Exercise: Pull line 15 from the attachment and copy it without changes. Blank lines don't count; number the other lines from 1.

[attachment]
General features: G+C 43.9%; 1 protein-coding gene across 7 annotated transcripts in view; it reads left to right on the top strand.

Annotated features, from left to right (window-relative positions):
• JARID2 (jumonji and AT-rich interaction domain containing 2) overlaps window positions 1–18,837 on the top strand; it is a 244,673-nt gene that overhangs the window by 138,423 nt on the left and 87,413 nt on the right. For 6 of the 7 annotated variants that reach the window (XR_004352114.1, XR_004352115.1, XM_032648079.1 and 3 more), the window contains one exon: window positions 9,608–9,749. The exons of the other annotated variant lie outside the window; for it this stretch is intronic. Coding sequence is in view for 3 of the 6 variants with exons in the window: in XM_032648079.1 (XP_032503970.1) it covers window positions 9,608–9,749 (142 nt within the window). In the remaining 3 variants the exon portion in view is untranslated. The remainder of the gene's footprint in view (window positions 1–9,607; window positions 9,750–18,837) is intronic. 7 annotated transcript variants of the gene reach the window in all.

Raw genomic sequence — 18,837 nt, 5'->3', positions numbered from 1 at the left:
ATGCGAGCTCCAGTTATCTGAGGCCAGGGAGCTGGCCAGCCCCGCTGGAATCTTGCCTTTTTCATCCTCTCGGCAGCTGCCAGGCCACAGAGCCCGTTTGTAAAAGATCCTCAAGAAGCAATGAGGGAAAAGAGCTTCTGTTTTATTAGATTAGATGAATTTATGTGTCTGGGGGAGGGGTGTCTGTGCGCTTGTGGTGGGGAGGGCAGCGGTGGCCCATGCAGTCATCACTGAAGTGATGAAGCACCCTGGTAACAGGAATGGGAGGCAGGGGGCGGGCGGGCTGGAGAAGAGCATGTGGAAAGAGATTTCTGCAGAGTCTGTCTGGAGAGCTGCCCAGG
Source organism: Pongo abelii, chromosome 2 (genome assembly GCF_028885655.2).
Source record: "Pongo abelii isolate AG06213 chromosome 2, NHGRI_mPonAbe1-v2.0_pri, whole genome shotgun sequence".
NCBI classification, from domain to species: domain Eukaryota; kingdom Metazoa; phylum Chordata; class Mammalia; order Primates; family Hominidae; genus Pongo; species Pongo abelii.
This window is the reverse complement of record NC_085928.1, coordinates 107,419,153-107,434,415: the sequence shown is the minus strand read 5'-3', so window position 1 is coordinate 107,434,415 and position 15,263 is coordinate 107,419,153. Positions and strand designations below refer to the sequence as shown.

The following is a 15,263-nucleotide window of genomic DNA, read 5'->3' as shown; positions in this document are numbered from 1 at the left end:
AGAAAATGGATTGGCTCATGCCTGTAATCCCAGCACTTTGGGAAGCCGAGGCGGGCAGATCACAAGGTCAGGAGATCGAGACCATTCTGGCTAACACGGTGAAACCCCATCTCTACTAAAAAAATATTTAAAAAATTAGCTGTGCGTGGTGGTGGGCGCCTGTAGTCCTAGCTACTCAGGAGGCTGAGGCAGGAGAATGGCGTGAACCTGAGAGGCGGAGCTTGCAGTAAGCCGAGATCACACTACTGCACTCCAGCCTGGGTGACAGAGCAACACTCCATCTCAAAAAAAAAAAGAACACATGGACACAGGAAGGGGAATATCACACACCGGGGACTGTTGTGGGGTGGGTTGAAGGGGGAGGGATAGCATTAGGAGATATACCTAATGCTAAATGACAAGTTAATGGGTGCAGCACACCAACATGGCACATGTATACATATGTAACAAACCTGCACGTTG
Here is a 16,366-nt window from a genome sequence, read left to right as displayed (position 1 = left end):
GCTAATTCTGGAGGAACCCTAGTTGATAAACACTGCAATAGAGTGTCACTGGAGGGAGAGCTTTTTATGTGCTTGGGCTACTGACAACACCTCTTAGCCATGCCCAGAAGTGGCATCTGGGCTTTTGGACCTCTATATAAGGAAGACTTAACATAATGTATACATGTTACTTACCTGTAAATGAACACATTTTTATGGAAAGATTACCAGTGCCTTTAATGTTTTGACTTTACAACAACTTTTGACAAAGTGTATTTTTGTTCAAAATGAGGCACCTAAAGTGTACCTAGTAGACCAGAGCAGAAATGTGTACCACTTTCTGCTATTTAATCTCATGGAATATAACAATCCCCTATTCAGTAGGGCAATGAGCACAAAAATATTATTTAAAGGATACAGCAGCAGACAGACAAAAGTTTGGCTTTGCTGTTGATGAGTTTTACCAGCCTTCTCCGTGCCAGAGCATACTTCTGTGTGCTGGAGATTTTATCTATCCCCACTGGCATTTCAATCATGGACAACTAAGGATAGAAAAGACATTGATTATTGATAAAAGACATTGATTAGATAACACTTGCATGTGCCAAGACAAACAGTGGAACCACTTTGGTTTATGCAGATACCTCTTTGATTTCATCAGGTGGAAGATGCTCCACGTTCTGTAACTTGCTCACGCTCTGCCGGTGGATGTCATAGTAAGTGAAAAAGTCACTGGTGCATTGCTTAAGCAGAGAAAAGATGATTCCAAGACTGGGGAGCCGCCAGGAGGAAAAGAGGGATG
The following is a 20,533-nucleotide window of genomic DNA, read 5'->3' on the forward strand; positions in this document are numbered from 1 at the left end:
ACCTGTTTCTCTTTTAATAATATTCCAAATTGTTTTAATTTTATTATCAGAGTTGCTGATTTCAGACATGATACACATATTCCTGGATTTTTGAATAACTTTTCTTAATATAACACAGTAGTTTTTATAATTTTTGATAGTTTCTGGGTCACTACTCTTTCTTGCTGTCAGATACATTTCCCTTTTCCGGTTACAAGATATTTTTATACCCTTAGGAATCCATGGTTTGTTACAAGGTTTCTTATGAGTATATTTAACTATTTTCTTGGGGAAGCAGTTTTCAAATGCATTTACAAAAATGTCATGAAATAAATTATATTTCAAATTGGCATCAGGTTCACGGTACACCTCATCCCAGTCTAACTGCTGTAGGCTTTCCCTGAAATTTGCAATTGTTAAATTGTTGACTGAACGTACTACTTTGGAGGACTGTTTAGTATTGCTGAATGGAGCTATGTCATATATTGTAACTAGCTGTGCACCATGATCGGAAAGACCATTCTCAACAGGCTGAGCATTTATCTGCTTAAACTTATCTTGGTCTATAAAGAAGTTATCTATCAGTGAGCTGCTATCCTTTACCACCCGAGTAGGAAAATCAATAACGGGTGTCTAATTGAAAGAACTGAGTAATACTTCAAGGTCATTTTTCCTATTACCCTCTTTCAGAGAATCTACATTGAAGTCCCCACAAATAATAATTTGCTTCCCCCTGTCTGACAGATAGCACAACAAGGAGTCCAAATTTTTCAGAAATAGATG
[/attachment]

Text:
ACCTGTTTCTCTTTTAATAATATTCCAAATTGTTTTAATTTTATTATCAGAGTTGCTGATTTCAGACATGATACACATATTCCTGGATTTTTGAATAACTTTTCTTAATATAACACAGTAGTTTTTATAATTTTTGATAGTTTCTGGGTCACTACTCTTTCTTGCTGTCAGATACATTTCCCTTTTCCGGTTACAAGATATTTTTATACCCTTAGGAATCCATGGTTTGTTACAAGGTTTCTTATGAGTATATTTAACTATTTTCTTGGGGAAGCAGTTTTCAAATGCATTTACAAAAATGTCATGAAATAAATTATATTTCAAATTGGCATCAGGTTCACGGTACACCTCATCCCAGTCTAACTGCTGTAGGCTTTCCCTGAAATTTGCAATTGTTAAATTGTTGACTGAACGTACTACTTTGGAGGACTGTTTAGTATTGCTGAATGGAGCTATGTCATATATTGTAACTAGCTGTGCACCATGATCGGAAAGACCATTCTCAACAGGCTGAGCATTTATCTGCTTAAACTTATCTTGGTCTATAAAGAAGTTATCTATCAGTGAGCTGCTATCCTTTACCACCCGAGTAGGAAAATCAATAACGGGTGTCTAATTGAAAGAACTGAGTAATACTTCAAGGTCATTTTTCCTATTACCCTCTTTCAGAGAATCTACATTGAAGTCCCCACAAATAATAATTTGCTTCCCCCTGTCTGACAGATAGCACAACAAGGAGTCCAAATTTTTCAGAAATAGATG